Earlier this week, on our news pages we published submissions from local legislators outlining their priorities for the upcoming legislative session which begins Jan. 6. It is an exercise that we do at the start of every session, and definitely at the start of every biennium.

While not all of our local lawmakers took us up on the opportunity to share their thoughts, we were grateful for the ones we received. It was a good representation of the political spectrum, and a worthy representation of the level of thought that our elected officials are putting into the coming year.

And while some lawmakers put forth the issues they are interested in pursuing in 2021, nearly everyone pointed to the effects COVID-19 has had on Vermont.

We would submit that there is really only one issue that deserves a priority for this legislative session: the economy.

The immediate need is just that. While it could be argued that the issues facing Vermonters before coronavirus will still be there after the pandemic has passed, the devastation the virus inflicted on our state is significant.

Simply read the Year in Review features that we (and every other newspaper) have published in the last week. Every retrospective is tainted by COVID, whether it was job losses, furloughs and record unemployment, losses in revenue or businesses closing. Our Main Streets have suffered. Our restaurants and hospitality industry have suffered. Tourism has suffered.

All of that translates to fewer taxes collected and far less revenue being pumped into the economy and the state coffers. And we already seem to have a hard time making the state budget work each year. With fewer dollars, certain programs will be affected. And with mandatory mandates eating up the largest percentages of our state budget, the state as a whole is vulnerable to cuts in services.

Meanwhile, with simple economics (supply and demand) at play, consumers have seen product prices go up in many cases. Fortunately, fuel prices have stayed lower, other household products and materials have been subject to inflation. And while prices should drop again after the pandemic has receded, there are no guarantees that companies will return to “the way it was.” Their margins got fat in lean times.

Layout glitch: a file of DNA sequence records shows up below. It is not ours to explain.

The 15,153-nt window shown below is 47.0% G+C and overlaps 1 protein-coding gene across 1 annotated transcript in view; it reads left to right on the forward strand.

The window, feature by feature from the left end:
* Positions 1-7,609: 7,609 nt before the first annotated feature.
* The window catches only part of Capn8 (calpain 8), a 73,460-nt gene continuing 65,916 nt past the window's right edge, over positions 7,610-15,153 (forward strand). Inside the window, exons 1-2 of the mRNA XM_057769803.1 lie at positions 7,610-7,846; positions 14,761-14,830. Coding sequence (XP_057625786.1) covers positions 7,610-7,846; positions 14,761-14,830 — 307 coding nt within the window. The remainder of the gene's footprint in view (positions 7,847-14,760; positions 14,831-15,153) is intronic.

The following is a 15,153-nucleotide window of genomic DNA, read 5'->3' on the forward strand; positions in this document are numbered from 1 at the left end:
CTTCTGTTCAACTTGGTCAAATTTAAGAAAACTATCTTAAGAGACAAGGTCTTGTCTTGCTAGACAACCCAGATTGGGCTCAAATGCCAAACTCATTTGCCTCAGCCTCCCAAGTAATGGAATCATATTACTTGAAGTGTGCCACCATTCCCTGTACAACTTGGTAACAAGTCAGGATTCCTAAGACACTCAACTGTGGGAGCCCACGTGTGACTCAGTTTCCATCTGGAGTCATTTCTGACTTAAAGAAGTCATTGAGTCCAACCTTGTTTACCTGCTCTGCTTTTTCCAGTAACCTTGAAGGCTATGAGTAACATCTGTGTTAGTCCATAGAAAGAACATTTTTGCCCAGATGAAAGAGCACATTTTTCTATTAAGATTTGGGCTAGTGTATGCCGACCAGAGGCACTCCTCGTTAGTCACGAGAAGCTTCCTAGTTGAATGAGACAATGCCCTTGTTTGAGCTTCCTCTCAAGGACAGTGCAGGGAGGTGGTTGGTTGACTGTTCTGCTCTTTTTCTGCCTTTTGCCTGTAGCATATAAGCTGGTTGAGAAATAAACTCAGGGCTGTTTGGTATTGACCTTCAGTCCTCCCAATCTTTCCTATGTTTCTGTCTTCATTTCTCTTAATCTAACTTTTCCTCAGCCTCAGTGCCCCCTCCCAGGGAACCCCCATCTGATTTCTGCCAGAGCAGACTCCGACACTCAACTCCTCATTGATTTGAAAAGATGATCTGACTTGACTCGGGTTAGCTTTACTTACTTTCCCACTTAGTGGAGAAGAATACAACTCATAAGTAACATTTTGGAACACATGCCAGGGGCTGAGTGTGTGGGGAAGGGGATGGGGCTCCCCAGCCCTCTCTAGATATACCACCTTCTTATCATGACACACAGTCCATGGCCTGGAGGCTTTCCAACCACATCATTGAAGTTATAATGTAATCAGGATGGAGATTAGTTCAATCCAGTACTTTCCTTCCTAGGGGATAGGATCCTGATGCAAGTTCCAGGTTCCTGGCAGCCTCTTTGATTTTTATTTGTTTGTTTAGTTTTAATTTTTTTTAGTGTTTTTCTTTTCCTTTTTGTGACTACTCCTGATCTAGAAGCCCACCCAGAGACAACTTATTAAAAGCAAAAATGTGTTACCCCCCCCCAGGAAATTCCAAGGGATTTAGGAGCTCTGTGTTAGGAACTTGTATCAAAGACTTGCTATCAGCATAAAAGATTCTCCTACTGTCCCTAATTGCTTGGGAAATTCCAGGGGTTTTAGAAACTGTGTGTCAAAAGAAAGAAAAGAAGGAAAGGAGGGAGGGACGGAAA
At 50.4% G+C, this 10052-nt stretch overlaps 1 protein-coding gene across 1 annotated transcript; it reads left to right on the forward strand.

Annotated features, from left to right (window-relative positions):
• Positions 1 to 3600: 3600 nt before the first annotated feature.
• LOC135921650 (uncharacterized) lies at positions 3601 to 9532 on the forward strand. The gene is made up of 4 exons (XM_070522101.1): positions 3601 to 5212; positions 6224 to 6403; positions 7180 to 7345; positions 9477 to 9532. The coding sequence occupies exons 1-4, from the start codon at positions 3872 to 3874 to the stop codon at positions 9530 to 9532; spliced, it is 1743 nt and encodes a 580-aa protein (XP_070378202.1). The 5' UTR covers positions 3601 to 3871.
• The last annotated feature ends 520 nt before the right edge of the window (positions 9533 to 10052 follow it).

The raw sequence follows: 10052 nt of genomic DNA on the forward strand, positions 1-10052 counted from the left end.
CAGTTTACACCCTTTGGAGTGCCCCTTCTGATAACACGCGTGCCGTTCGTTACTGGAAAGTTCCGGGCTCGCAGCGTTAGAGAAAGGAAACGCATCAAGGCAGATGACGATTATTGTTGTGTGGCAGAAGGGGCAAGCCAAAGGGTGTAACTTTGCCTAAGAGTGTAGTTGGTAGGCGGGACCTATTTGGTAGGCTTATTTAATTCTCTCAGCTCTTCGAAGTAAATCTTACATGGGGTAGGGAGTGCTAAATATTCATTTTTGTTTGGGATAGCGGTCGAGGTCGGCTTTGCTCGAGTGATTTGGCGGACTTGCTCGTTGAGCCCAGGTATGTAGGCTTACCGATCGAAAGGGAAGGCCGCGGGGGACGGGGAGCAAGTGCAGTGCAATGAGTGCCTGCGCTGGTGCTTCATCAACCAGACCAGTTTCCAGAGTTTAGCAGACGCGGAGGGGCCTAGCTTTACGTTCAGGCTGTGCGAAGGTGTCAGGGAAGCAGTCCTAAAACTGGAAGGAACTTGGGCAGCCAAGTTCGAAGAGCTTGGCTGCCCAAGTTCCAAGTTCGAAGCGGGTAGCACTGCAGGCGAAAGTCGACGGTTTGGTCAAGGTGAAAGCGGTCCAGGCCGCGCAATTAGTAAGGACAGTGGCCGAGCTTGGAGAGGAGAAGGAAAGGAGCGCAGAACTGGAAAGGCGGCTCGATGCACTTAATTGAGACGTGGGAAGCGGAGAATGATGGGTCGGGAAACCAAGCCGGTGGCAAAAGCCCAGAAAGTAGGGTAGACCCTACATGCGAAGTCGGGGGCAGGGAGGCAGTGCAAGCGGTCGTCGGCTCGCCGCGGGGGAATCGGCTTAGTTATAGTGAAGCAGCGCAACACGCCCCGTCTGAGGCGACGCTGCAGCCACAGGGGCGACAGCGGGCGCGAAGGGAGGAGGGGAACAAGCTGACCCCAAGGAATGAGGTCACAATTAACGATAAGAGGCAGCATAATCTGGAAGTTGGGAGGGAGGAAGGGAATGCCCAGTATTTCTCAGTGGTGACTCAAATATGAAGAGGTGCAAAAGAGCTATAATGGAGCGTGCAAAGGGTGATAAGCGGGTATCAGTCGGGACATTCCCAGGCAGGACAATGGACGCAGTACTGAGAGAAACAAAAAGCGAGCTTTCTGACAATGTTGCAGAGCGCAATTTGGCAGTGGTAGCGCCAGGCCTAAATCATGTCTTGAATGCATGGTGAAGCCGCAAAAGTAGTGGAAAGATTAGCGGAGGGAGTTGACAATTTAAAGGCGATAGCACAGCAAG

We all know someone — a family member, a friend or a neighbor — who has been affected by the economic losses resulting from COVID.

Community action agencies, food shelves and shelters can all testify to the current demands. They have provided thousands of meals to Vermonters every week. And they have been doing so for months.

For the most part, the pandemic was a part of our lives during warmer months. But now we are into winter when demands are different, confinement has a cost, and the stakes are certainly higher. The effects become more pronounced as temperatures dip, and medical experts (as well as economists) worry that a winter resurgence, despite the vaccine, could further tear at the local economy.

Case in point: The Public Assets Institute published its State of Working Report this week.

From its news release: “The recession created by the COVID-19 pandemic, beginning in February 2020, ended the longest economic recovery on record. The highest-income Vermonters came out of that recovery better off. But no one else did. Those at the bottom had less income in 2019 than in 2007 before the start of the Great Recession.

Real median household income — the middle of the scale — ended 2019 where it was in 2007. And the state’s poverty rate showed no improvement. ... So when COVID-19 suddenly put nearly 100,000 Vermonters out of work, many were already in economically poor shape. Nearly $5 billion in federal assistance this year definitely helped Vermonters weather the pandemic, so far. But more is needed, now and in the future. … The state needs to invest in the public good — child care, education, housing, and other essentials — to secure the long-term economic well-being of Vermonters.”

While we can appreciate lawmakers’ personal agendas and pet projects, constituents in every town, in every community need to insist to legislators and the Scott administration that getting the economy back on track — helping local businesses; creating jobs; developing manufacturing; promoting economic development; and stimulating production and sales — is the priority.

Everything else can wait. And must.

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